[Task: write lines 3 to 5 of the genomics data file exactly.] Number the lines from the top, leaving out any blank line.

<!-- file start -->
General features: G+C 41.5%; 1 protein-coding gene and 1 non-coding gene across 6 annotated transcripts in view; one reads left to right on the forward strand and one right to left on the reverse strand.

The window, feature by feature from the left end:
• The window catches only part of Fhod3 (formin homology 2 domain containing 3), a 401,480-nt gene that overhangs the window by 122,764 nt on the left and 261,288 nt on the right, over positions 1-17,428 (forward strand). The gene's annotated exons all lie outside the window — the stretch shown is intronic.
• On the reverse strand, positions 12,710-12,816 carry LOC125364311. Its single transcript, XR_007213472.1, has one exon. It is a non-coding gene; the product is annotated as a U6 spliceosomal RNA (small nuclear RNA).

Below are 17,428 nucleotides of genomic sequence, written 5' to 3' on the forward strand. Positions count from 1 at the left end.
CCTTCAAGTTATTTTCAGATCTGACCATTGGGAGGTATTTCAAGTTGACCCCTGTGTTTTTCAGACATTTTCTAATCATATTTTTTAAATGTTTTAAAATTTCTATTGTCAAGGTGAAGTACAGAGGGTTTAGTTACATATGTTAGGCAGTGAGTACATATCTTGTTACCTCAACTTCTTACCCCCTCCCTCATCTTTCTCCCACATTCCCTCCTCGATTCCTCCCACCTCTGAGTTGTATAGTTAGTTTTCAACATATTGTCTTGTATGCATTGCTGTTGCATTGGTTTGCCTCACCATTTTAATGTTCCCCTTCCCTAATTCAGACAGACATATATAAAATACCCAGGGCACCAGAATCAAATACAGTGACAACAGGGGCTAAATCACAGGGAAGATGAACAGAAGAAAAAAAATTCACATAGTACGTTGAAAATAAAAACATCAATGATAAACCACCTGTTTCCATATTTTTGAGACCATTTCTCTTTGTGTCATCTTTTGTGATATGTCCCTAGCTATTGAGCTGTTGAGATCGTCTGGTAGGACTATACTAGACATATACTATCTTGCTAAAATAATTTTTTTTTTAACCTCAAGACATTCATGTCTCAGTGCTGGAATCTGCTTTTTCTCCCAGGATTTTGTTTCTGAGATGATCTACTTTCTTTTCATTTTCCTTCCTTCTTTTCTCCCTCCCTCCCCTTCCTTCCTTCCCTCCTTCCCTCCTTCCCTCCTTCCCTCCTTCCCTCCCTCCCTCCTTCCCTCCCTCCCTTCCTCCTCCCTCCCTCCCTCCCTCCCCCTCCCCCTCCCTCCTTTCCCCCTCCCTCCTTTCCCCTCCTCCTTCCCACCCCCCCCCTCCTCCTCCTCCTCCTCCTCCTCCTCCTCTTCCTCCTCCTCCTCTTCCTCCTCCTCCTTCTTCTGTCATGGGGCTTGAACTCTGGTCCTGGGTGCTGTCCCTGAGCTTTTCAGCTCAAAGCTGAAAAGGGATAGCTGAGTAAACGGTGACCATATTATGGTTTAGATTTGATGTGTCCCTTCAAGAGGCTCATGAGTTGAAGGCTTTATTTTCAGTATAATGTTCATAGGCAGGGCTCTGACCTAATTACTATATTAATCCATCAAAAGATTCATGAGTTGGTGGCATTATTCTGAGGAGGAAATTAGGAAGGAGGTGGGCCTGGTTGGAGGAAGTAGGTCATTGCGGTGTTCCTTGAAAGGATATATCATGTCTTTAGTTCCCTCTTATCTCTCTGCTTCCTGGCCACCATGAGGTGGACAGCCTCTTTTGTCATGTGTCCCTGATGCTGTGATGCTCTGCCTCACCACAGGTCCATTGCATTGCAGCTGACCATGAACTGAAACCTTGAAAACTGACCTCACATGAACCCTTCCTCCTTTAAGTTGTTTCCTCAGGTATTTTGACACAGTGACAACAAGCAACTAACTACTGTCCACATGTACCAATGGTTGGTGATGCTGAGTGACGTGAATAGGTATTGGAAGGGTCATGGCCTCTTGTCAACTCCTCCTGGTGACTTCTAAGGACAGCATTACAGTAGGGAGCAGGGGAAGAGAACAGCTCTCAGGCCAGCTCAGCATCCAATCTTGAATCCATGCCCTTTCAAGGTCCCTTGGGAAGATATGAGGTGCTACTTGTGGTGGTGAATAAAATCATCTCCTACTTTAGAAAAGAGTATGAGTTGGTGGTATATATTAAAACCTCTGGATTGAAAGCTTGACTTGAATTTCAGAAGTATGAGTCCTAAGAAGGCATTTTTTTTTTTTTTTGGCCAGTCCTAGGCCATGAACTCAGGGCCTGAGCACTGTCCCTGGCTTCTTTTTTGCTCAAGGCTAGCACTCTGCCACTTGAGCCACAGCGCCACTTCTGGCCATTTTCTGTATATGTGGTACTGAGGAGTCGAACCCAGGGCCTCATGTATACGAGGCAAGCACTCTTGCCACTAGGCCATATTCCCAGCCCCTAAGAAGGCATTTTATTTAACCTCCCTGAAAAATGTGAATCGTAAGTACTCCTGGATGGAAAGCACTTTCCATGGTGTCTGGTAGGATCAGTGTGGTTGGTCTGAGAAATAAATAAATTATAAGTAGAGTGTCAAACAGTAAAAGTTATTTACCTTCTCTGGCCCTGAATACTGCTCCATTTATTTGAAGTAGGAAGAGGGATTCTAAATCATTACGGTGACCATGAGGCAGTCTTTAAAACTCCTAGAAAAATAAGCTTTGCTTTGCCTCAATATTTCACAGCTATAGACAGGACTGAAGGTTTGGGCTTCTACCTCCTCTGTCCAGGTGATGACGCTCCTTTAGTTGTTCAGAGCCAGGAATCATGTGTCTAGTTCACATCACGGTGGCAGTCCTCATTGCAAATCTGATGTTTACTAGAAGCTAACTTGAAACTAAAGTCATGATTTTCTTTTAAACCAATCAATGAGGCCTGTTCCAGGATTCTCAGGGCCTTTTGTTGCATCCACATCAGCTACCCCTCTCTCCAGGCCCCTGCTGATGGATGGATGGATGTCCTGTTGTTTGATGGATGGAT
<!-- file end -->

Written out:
• The window catches only part of Fhod3 (formin homology 2 domain containing 3), a 401,480-nt gene that overhangs the window by 122,764 nt on the left and 261,288 nt on the right, over positions 1-17,428 (forward strand). The gene's annotated exons all lie outside the window — the stretch shown is intronic.
• On the reverse strand, positions 12,710-12,816 carry LOC125364311. Its single transcript, XR_007213472.1, has one exon. It is a non-coding gene; the product is annotated as a U6 spliceosomal RNA (small nuclear RNA).

Below are 17,428 nucleotides of genomic sequence, written 5' to 3' on the forward strand. Positions count from 1 at the left end.